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Direct labour threat to 2012

Olympic delivery partner clashes with unions over industrial relations agreement

UNION leaders have refused to sign the industrial relations agreement for the 2012 Olympics following a row over direct employment levels on the job.

The move has stunned members of the Olympic delivery partner CLM who have attacked the union stance as 'madness'.

Executives from the main construction unions are demanding that the agreement contains a commitment to '100 per cent direct employment' across the site.

But bosses at the Laing O'Rourke-led CLM said they cannot make that cast-iron pledge.

A source close to the talks said: 'CLM has made a clear commitment to direct employment but it cannot give a 100 per cent promise because for some trades it is impractical.

'CLM is saying that where it is reasonably practical people should be on PAYE.

Its code of practice says that if that is not possible then contractors must have written permission from CLM and have to give reasons for having self employed people on the Olympics.

'That is a commitment to direct employment in my book. It will be difficult for firms to tell O'Rourke they can't find direct labour when they have thousands of people on their books.'

But the unions are not convinced by the pledge and are vowing not to sign the agreement.

One union source said: 'All the unions agree that employment status is not negotiable and at this stage we have no agreement.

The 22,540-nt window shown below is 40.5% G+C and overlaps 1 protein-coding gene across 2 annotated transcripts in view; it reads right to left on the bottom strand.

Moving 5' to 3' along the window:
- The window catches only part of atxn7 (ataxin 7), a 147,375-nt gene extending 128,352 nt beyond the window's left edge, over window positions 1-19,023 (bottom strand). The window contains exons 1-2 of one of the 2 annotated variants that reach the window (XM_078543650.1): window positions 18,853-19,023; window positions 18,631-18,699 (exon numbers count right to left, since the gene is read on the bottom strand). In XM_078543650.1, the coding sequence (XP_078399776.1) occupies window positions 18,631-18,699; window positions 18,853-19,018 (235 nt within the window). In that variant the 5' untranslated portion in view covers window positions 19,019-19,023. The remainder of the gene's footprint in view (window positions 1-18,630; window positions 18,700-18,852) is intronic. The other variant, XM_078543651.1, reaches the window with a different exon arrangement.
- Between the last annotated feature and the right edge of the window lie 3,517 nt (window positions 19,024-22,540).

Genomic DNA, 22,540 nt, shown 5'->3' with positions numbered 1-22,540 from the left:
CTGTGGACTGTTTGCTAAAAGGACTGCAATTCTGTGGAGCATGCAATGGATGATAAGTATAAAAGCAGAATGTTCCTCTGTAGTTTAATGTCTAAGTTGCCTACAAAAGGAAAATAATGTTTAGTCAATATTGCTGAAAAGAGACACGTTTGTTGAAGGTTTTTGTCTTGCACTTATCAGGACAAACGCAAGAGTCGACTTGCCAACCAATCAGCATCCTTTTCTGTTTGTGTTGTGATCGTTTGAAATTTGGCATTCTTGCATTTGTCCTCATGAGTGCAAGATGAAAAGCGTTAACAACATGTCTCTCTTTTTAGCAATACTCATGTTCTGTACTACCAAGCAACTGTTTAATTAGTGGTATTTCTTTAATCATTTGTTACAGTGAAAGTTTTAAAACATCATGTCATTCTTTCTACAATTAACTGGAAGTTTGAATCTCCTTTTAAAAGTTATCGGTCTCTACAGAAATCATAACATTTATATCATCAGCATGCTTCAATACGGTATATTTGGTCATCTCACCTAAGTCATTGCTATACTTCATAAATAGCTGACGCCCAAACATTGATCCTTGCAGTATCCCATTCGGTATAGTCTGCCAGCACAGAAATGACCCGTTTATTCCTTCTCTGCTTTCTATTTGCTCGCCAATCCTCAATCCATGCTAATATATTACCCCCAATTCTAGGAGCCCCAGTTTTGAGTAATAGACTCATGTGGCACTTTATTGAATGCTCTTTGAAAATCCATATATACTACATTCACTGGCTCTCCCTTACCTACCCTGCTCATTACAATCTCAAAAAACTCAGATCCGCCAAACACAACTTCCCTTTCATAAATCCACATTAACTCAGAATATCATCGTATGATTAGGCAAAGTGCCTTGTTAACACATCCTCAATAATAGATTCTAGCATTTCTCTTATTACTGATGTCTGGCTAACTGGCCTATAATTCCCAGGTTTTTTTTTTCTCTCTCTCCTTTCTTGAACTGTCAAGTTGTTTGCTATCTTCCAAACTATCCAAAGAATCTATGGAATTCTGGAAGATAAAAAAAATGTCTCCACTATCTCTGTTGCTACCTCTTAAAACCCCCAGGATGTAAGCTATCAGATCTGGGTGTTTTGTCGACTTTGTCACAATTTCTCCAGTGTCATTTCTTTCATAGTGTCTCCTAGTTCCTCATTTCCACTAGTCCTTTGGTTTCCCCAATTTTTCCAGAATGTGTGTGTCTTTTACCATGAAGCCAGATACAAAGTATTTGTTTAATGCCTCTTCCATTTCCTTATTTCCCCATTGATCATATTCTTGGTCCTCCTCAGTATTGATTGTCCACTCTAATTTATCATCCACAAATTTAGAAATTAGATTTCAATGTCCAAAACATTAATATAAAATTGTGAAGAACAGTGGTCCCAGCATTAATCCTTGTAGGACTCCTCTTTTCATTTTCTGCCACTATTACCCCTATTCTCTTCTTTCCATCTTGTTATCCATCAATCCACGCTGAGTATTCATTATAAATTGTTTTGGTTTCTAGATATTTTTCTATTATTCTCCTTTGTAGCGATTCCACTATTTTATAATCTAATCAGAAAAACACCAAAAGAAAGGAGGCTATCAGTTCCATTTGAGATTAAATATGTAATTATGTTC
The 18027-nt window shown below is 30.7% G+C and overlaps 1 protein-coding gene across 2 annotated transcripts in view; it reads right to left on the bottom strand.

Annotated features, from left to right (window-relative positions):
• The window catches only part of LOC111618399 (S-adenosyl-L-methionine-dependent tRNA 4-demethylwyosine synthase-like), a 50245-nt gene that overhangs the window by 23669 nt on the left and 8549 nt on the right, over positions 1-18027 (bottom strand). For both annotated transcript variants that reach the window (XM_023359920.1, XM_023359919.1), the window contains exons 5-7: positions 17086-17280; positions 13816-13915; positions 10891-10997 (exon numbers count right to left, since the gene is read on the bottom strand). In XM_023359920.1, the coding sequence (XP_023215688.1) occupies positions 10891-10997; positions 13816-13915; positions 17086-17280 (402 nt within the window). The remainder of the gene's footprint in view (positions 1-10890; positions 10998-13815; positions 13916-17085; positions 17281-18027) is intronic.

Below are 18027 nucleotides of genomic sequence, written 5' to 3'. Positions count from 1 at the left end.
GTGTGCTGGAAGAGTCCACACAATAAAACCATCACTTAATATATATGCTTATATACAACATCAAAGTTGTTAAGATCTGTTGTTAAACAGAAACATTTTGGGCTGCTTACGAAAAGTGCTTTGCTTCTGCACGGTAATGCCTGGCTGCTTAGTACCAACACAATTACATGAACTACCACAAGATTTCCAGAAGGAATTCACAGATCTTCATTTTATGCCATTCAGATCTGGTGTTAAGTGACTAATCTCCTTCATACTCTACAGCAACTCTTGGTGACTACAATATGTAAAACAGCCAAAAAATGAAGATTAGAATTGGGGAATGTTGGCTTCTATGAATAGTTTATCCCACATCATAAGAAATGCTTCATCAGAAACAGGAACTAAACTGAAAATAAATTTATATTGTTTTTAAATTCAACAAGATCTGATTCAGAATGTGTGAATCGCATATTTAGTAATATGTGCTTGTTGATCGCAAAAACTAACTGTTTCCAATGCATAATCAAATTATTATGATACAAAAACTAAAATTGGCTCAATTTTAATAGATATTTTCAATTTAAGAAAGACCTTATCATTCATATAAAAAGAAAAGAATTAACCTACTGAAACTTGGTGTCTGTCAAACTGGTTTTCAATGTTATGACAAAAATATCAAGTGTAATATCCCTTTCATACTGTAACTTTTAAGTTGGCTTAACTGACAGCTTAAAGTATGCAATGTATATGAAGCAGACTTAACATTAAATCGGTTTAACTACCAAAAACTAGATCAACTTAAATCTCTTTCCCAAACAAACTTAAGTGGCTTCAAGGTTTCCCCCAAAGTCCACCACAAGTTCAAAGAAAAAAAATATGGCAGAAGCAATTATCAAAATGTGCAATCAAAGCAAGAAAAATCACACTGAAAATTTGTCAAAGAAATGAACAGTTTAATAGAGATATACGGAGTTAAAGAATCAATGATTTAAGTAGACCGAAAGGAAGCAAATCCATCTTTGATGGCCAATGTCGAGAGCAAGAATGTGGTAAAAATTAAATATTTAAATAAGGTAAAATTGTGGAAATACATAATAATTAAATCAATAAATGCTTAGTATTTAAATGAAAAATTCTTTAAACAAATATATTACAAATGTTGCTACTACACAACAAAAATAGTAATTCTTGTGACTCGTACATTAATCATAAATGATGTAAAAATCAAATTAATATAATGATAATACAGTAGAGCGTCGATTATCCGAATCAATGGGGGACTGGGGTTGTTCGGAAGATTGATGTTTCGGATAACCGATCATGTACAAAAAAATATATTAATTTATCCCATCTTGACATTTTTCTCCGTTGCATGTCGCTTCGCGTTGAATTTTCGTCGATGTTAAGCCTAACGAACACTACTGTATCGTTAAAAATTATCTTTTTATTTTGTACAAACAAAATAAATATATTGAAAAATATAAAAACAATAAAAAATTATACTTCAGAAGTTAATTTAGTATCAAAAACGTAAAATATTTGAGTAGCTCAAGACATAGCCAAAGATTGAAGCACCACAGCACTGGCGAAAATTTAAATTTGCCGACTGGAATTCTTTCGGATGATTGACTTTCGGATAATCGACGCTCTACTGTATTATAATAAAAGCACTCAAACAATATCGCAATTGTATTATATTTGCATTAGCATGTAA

'They seem to have lost sight of the fact that the Olympics is being built with public funds, and taxpayers are not going to stand for tax avoidance being endorsed during construction work for the 2012 games.'

Union leaders are pushing for a 'T5 plus' industrial relations package on the Olympics which will offer even better terms than the current deal at Heathrow.

Their report on the T5 agreement stated: 'Unions believe that there has been no need at any time for the use of agency labour at T5 and its utilisation has been to the detriment of the project.

'The commitment to direct employment needs to be more robust and the unions doubt that the terms and conditions specified for direct employees are being successfully cascaded to all first and second tier subcontractors.'

A CLM source said: 'If the unions don't sign this then the Olympics will just be treated as any other job. It's madness on their part. This is all about the reality of life on site and being sensible. If the unions don't come on board then they will be the ones missing out.'